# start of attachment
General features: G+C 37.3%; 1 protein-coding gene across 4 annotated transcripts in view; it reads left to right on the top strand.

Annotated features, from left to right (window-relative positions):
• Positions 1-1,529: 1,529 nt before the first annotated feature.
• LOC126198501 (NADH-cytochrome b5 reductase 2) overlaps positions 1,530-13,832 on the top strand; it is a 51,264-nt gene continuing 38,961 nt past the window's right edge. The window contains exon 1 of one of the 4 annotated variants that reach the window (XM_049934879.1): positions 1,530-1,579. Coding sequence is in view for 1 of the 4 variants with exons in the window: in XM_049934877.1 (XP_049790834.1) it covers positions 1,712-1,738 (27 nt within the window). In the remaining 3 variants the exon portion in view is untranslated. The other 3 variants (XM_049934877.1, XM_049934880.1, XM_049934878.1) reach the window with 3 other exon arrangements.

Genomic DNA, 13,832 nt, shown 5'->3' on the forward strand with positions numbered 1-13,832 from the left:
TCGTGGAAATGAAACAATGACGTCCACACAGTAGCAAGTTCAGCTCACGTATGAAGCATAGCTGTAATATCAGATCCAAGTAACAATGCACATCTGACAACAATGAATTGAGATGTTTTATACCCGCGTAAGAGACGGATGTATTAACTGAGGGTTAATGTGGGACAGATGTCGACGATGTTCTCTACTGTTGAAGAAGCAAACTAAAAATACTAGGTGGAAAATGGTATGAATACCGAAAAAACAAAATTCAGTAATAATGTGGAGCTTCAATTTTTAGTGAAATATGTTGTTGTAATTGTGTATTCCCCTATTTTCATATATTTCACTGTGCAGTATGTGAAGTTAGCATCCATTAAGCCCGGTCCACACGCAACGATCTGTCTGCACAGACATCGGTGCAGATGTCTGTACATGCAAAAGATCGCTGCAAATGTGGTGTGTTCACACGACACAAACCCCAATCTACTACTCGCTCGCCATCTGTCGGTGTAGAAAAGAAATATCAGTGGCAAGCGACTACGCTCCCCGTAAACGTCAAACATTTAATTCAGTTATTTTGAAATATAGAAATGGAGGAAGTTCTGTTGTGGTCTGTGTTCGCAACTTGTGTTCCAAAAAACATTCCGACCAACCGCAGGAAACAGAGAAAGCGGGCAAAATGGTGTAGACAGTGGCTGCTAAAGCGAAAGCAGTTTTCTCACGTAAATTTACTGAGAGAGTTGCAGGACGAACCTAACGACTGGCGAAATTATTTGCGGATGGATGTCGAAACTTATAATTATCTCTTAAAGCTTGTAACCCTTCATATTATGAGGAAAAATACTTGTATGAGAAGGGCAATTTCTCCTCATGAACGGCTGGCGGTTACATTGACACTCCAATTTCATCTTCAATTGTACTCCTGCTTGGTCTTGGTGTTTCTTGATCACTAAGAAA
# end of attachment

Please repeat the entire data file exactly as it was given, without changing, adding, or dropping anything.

General features: G+C 37.3%; 1 protein-coding gene across 4 annotated transcripts in view; it reads left to right on the top strand.

Annotated features, from left to right (window-relative positions):
• Positions 1-1,529: 1,529 nt before the first annotated feature.
• LOC126198501 (NADH-cytochrome b5 reductase 2) overlaps positions 1,530-13,832 on the top strand; it is a 51,264-nt gene continuing 38,961 nt past the window's right edge. The window contains exon 1 of one of the 4 annotated variants that reach the window (XM_049934879.1): positions 1,530-1,579. Coding sequence is in view for 1 of the 4 variants with exons in the window: in XM_049934877.1 (XP_049790834.1) it covers positions 1,712-1,738 (27 nt within the window). In the remaining 3 variants the exon portion in view is untranslated. The other 3 variants (XM_049934877.1, XM_049934880.1, XM_049934878.1) reach the window with 3 other exon arrangements.

Genomic DNA, 13,832 nt, shown 5'->3' on the forward strand with positions numbered 1-13,832 from the left:
TCGTGGAAATGAAACAATGACGTCCACACAGTAGCAAGTTCAGCTCACGTATGAAGCATAGCTGTAATATCAGATCCAAGTAACAATGCACATCTGACAACAATGAATTGAGATGTTTTATACCCGCGTAAGAGACGGATGTATTAACTGAGGGTTAATGTGGGACAGATGTCGACGATGTTCTCTACTGTTGAAGAAGCAAACTAAAAATACTAGGTGGAAAATGGTATGAATACCGAAAAAACAAAATTCAGTAATAATGTGGAGCTTCAATTTTTAGTGAAATATGTTGTTGTAATTGTGTATTCCCCTATTTTCATATATTTCACTGTGCAGTATGTGAAGTTAGCATCCATTAAGCCCGGTCCACACGCAACGATCTGTCTGCACAGACATCGGTGCAGATGTCTGTACATGCAAAAGATCGCTGCAAATGTGGTGTGTTCACACGACACAAACCCCAATCTACTACTCGCTCGCCATCTGTCGGTGTAGAAAAGAAATATCAGTGGCAAGCGACTACGCTCCCCGTAAACGTCAAACATTTAATTCAGTTATTTTGAAATATAGAAATGGAGGAAGTTCTGTTGTGGTCTGTGTTCGCAACTTGTGTTCCAAAAAACATTCCGACCAACCGCAGGAAACAGAGAAAGCGGGCAAAATGGTGTAGACAGTGGCTGCTAAAGCGAAAGCAGTTTTCTCACGTAAATTTACTGAGAGAGTTGCAGGACGAACCTAACGACTGGCGAAATTATTTGCGGATGGATGTCGAAACTTATAATTATCTCTTAAAGCTTGTAACCCTTCATATTATGAGGAAAAATACTTGTATGAGAAGGGCAATTTCTCCTCATGAACGGCTGGCGGTTACATTGACACTCCAATTTCATCTTCAATTGTACTCCTGCTTGGTCTTGGTGTTTCTTGATCACTAAGAAA